One of the changes taking place in the product launch marketplace I’ve observed over the last few years has been the growth of the use of affiliate bonuses for product launches. As a customer, they often make a difference over whether I buy a new product, and which affiliate I purchase it from. As a seller, they make a big difference to the number of people who buy through my affiliate link instead of a competitor, and so can impact on my financial bottom line.
Indeed, many people who are launching products now strongly suggest their affiliates provide bonuses to people who buy through their link. And, many affiliates respond. I’ve seen bonus packages for high ticket items where the value of the bonus far eclipses the material provided in the main package – and which could easily allow that affiliate to make a high value launch of their own.
But, bonuses aren’t just limited to high ticket items. Some affiliates provide bonuses for products that sell for just a few dollars. Personally, I tend to stay away from bonuses in those cases. For me, the effort required, and the potential loss of a product launch of my own, far outweighs any value to be had from additional sales. It can also create an expectation that you will provide affiliate bonuses with your customers (who then only buy from you when you do offer a bonus).
The Sweet Spot
For me, as someone who promotes very few high value (hundreds of dollars) products, the sweet spot to provide a bonus is for items that sell for between $10 and $50. It is at that those price points that I can convince myself that a bonus is worthwhile.
The other option is when there’s an additional financial incentive which goes beyond the norm to promote the product. I have seen marketers who pay out just when a bonus is provided. Presumably, this is to increase conversion rates, although that pay out opportunity isn’t as visible as it once was. There are also prizes in JV competitions from smaller marketers that can make this worthwhile for me, as well as higher percentages of affiliate commissions being offered on the front end and any upsell packages. In any case, the product has to be one that I feel is high quality, otherwise I will never touch it to promote.
In fact, most bonuses are almost completely worthless. I see the same PLR products, often years out of date, being offered over and over again. One marketer I know, who promotes products in the offline marketing space, seemingly just has a stack of around 20 bonuses of this type, of which he selects a different subset to support every product launch.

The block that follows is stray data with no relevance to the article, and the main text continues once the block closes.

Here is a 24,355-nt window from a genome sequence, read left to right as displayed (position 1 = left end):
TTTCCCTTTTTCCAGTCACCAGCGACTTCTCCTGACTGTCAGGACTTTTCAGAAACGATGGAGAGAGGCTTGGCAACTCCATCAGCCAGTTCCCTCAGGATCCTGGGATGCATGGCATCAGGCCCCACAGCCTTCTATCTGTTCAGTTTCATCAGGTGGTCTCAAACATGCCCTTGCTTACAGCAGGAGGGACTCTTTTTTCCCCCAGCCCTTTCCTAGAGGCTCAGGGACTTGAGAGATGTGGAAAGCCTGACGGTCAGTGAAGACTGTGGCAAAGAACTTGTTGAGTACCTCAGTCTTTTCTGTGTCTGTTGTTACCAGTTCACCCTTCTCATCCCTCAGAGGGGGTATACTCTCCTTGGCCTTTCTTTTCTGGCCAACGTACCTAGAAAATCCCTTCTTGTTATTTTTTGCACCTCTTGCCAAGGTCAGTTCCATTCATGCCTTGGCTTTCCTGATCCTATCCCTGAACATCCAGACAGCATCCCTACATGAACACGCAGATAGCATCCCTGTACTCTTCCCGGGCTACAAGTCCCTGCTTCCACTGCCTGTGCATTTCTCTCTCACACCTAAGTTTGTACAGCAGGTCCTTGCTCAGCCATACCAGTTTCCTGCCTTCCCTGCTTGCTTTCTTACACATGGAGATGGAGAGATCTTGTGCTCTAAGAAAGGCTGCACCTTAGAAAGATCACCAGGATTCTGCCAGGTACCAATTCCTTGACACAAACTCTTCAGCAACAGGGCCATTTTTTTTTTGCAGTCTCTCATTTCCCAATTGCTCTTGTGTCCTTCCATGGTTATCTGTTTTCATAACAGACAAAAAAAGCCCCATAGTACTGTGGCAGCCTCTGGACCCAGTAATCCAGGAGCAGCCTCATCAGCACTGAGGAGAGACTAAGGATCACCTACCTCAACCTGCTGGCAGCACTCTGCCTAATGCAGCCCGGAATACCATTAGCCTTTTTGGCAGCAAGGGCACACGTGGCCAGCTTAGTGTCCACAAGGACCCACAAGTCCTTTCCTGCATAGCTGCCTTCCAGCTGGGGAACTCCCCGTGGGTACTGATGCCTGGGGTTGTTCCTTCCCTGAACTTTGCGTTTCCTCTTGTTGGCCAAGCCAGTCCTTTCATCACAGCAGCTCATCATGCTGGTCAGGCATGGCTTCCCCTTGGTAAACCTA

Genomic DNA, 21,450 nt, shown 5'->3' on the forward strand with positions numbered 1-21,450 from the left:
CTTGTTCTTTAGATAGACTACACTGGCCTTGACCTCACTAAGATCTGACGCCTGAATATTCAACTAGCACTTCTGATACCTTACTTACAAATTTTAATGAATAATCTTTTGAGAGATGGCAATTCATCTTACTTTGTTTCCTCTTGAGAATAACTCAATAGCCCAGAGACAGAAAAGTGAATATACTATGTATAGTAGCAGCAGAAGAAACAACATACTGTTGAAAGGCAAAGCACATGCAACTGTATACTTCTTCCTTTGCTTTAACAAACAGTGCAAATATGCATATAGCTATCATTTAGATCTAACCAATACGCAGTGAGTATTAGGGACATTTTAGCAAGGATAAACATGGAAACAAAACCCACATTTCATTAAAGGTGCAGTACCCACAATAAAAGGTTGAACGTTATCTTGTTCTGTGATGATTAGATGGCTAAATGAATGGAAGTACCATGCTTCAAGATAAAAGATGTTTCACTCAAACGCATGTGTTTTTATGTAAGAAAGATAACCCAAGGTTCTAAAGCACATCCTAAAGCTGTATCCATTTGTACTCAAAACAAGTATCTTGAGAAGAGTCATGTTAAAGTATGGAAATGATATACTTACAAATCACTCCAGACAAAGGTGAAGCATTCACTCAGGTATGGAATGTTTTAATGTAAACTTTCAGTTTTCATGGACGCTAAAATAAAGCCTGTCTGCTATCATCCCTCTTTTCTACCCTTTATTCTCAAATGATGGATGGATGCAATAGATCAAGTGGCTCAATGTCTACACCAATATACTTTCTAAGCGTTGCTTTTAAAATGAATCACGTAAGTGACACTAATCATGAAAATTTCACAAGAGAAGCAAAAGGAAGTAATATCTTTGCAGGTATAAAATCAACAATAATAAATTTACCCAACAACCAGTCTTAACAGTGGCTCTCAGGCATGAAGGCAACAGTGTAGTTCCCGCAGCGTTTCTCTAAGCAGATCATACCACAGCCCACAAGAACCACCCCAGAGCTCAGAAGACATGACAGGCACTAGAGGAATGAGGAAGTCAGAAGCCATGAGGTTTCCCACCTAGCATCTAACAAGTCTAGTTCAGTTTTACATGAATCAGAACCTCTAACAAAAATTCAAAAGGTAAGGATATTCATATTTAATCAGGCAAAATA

I’ve also seen other product creators who release an excellent product and make sales. A few months later, they give away that product as an affiliate bonus. To me, all that does is devalue the original product and provide a slap in the face for everyone who initially purchased it
Some product creators are going further to help their affiliates with their bonuses. They’re providing a set of prepared products, or even a ready-made download page. Again, these bonuses don’t tend to be very worthwhile (although the odd marketer still surprises with some exclusive products). I stay away from them, with the rare exception of when they do offer value, or when every other marketer is giving them away and it seems like my customers are receiving far less when they don’t get them.
What Works For Me?
I’ve tested out several different types of affiliate bonuses over the past year to see what works for me.
Generally, the best bonus is one that ties in closely to the front end product. That means that I have to have time to plan something in advance. It should also be something exclusive – I’m not into devaluing my own products and rarely just give away some PLR, unless it’s very exclusive.
Previously, I’ve been through a product and provided my own commentary on the techniques and the little tweaks that I’d make to make that product more effective. For a last minute bonus, I’ve also given away a staged case study, where I put into practice whatever the product tells me and report on my results. Both of these provide largely the same value, but the staged cases study represents more work.
One disadvantage of those approaches is that it creates valuable information, but one that is very hard to re-purpose as it is dependent on the original product.
An alternative is to provide an original product on a subject relating to the original product. I have my own techniques to produce useful products quickly, whether based on heavily modified PLR, my own experiences, or relying on external writers.
Other people go further, providing access to personal tuition, webinar training or Facebook groups, and those are all worth consideration.
The way I deliver the end result is also worth a final note. Generally, I set up a download page for my new product. Since I have templates for everything, this is quick and easy. The download page will have links to other products, which can sometimes provide me with additional sales. The download page also means that I’m ready to sell the product that I initially used as a bonus. This is a big time saver, and because I only provide high value products as bonuses, I have no hesitation in selling them when the time is right.
What Works For You?
Do you look at affiliate bonuses before you purchase a new product? Are you an affiliate, and, if so, do you rely on bonuses to make sales?
Just reply in the comment box below and let me know what works for you.